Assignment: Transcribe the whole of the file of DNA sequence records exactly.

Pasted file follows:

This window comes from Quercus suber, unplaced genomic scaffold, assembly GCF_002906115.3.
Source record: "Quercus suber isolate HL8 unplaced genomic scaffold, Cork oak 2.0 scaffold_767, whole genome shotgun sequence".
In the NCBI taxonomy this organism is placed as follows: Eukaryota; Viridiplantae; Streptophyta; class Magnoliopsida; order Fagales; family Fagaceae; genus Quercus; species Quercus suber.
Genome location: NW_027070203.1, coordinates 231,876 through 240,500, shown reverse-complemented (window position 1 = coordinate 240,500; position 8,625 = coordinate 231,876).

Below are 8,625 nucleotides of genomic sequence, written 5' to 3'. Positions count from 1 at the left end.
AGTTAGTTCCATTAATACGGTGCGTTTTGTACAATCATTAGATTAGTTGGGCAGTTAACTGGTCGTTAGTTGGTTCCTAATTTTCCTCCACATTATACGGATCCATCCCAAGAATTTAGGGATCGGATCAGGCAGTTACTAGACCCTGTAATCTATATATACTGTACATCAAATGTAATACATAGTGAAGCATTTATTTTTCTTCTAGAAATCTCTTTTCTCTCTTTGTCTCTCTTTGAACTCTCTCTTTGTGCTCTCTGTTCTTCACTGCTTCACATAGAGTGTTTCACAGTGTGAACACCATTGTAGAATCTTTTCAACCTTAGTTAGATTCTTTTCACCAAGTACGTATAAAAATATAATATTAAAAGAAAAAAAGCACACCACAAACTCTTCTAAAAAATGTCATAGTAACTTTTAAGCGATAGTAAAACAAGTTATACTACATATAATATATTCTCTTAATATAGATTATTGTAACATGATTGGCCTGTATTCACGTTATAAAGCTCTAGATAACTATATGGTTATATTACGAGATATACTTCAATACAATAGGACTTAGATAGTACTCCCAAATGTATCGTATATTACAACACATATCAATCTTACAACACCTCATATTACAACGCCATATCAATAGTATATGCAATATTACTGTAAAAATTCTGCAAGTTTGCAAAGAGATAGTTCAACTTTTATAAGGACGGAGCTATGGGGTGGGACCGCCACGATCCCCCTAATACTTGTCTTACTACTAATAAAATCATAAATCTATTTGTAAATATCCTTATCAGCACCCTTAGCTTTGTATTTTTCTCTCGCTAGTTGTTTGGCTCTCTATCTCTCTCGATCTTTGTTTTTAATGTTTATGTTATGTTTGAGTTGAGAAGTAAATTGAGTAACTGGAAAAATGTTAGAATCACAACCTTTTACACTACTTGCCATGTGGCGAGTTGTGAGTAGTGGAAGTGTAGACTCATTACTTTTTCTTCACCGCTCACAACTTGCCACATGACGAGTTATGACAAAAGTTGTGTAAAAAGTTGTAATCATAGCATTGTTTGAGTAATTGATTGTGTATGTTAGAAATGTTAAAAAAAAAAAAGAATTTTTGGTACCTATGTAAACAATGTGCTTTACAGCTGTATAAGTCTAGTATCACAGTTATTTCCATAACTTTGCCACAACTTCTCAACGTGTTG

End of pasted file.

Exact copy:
This window comes from Quercus suber, unplaced genomic scaffold, assembly GCF_002906115.3.
Source record: "Quercus suber isolate HL8 unplaced genomic scaffold, Cork oak 2.0 scaffold_767, whole genome shotgun sequence".
In the NCBI taxonomy this organism is placed as follows: Eukaryota; Viridiplantae; Streptophyta; class Magnoliopsida; order Fagales; family Fagaceae; genus Quercus; species Quercus suber.
Genome location: NW_027070203.1, coordinates 231,876 through 240,500, shown reverse-complemented (window position 1 = coordinate 240,500; position 8,625 = coordinate 231,876).

Below are 8,625 nucleotides of genomic sequence, written 5' to 3'. Positions count from 1 at the left end.
AGTTAGTTCCATTAATACGGTGCGTTTTGTACAATCATTAGATTAGTTGGGCAGTTAACTGGTCGTTAGTTGGTTCCTAATTTTCCTCCACATTATACGGATCCATCCCAAGAATTTAGGGATCGGATCAGGCAGTTACTAGACCCTGTAATCTATATATACTGTACATCAAATGTAATACATAGTGAAGCATTTATTTTTCTTCTAGAAATCTCTTTTCTCTCTTTGTCTCTCTTTGAACTCTCTCTTTGTGCTCTCTGTTCTTCACTGCTTCACATAGAGTGTTTCACAGTGTGAACACCATTGTAGAATCTTTTCAACCTTAGTTAGATTCTTTTCACCAAGTACGTATAAAAATATAATATTAAAAGAAAAAAAGCACACCACAAACTCTTCTAAAAAATGTCATAGTAACTTTTAAGCGATAGTAAAACAAGTTATACTACATATAATATATTCTCTTAATATAGATTATTGTAACATGATTGGCCTGTATTCACGTTATAAAGCTCTAGATAACTATATGGTTATATTACGAGATATACTTCAATACAATAGGACTTAGATAGTACTCCCAAATGTATCGTATATTACAACACATATCAATCTTACAACACCTCATATTACAACGCCATATCAATAGTATATGCAATATTACTGTAAAAATTCTGCAAGTTTGCAAAGAGATAGTTCAACTTTTATAAGGACGGAGCTATGGGGTGGGACCGCCACGATCCCCCTAATACTTGTCTTACTACTAATAAAATCATAAATCTATTTGTAAATATCCTTATCAGCACCCTTAGCTTTGTATTTTTCTCTCGCTAGTTGTTTGGCTCTCTATCTCTCTCGATCTTTGTTTTTAATGTTTATGTTATGTTTGAGTTGAGAAGTAAATTGAGTAACTGGAAAAATGTTAGAATCACAACCTTTTACACTACTTGCCATGTGGCGAGTTGTGAGTAGTGGAAGTGTAGACTCATTACTTTTTCTTCACCGCTCACAACTTGCCACATGACGAGTTATGACAAAAGTTGTGTAAAAAGTTGTAATCATAGCATTGTTTGAGTAATTGATTGTGTATGTTAGAAATGTTAAAAAAAAAAAAGAATTTTTGGTACCTATGTAAACAATGTGCTTTACAGCTGTATAAGTCTAGTATCACAGTTATTTCCATAACTTTGCCACAACTTCTCAACGTGTTG